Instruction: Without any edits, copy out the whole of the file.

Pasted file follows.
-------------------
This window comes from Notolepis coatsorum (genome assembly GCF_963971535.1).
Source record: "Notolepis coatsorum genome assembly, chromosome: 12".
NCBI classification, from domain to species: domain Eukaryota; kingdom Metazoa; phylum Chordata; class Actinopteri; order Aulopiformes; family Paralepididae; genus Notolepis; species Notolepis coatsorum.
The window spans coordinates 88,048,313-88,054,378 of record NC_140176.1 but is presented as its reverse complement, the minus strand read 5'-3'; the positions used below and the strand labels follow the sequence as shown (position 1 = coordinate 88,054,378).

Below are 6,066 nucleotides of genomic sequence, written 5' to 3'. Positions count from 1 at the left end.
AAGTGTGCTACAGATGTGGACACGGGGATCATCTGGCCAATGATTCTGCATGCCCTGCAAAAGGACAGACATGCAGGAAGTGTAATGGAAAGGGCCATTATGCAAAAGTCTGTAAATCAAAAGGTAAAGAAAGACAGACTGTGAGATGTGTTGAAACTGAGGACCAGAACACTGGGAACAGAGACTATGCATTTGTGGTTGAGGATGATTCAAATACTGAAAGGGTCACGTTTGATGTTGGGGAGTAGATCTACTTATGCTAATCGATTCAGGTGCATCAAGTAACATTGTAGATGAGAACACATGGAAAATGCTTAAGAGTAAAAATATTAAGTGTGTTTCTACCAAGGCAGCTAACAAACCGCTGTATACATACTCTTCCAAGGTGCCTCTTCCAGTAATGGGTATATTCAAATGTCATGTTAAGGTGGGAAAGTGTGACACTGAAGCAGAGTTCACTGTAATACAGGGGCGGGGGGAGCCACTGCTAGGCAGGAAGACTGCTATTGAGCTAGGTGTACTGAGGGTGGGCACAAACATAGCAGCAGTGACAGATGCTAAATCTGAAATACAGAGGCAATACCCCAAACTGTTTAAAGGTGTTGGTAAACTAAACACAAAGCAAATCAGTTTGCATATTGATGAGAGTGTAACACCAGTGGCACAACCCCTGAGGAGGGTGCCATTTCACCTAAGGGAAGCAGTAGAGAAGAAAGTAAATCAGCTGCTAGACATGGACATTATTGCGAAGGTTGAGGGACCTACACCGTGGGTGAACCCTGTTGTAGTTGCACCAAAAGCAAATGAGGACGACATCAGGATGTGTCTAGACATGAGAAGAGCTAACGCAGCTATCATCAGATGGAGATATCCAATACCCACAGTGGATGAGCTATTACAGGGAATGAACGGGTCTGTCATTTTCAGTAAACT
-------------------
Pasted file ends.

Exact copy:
This window comes from Notolepis coatsorum (genome assembly GCF_963971535.1).
Source record: "Notolepis coatsorum genome assembly, chromosome: 12".
NCBI classification, from domain to species: domain Eukaryota; kingdom Metazoa; phylum Chordata; class Actinopteri; order Aulopiformes; family Paralepididae; genus Notolepis; species Notolepis coatsorum.
The window spans coordinates 88,048,313-88,054,378 of record NC_140176.1 but is presented as its reverse complement, the minus strand read 5'-3'; the positions used below and the strand labels follow the sequence as shown (position 1 = coordinate 88,054,378).

Below are 6,066 nucleotides of genomic sequence, written 5' to 3'. Positions count from 1 at the left end.
AAGTGTGCTACAGATGTGGACACGGGGATCATCTGGCCAATGATTCTGCATGCCCTGCAAAAGGACAGACATGCAGGAAGTGTAATGGAAAGGGCCATTATGCAAAAGTCTGTAAATCAAAAGGTAAAGAAAGACAGACTGTGAGATGTGTTGAAACTGAGGACCAGAACACTGGGAACAGAGACTATGCATTTGTGGTTGAGGATGATTCAAATACTGAAAGGGTCACGTTTGATGTTGGGGAGTAGATCTACTTATGCTAATCGATTCAGGTGCATCAAGTAACATTGTAGATGAGAACACATGGAAAATGCTTAAGAGTAAAAATATTAAGTGTGTTTCTACCAAGGCAGCTAACAAACCGCTGTATACATACTCTTCCAAGGTGCCTCTTCCAGTAATGGGTATATTCAAATGTCATGTTAAGGTGGGAAAGTGTGACACTGAAGCAGAGTTCACTGTAATACAGGGGCGGGGGGAGCCACTGCTAGGCAGGAAGACTGCTATTGAGCTAGGTGTACTGAGGGTGGGCACAAACATAGCAGCAGTGACAGATGCTAAATCTGAAATACAGAGGCAATACCCCAAACTGTTTAAAGGTGTTGGTAAACTAAACACAAAGCAAATCAGTTTGCATATTGATGAGAGTGTAACACCAGTGGCACAACCCCTGAGGAGGGTGCCATTTCACCTAAGGGAAGCAGTAGAGAAGAAAGTAAATCAGCTGCTAGACATGGACATTATTGCGAAGGTTGAGGGACCTACACCGTGGGTGAACCCTGTTGTAGTTGCACCAAAAGCAAATGAGGACGACATCAGGATGTGTCTAGACATGAGAAGAGCTAACGCAGCTATCATCAGATGGAGATATCCAATACCCACAGTGGATGAGCTATTACAGGGAATGAACGGGTCTGTCATTTTCAGTAAACT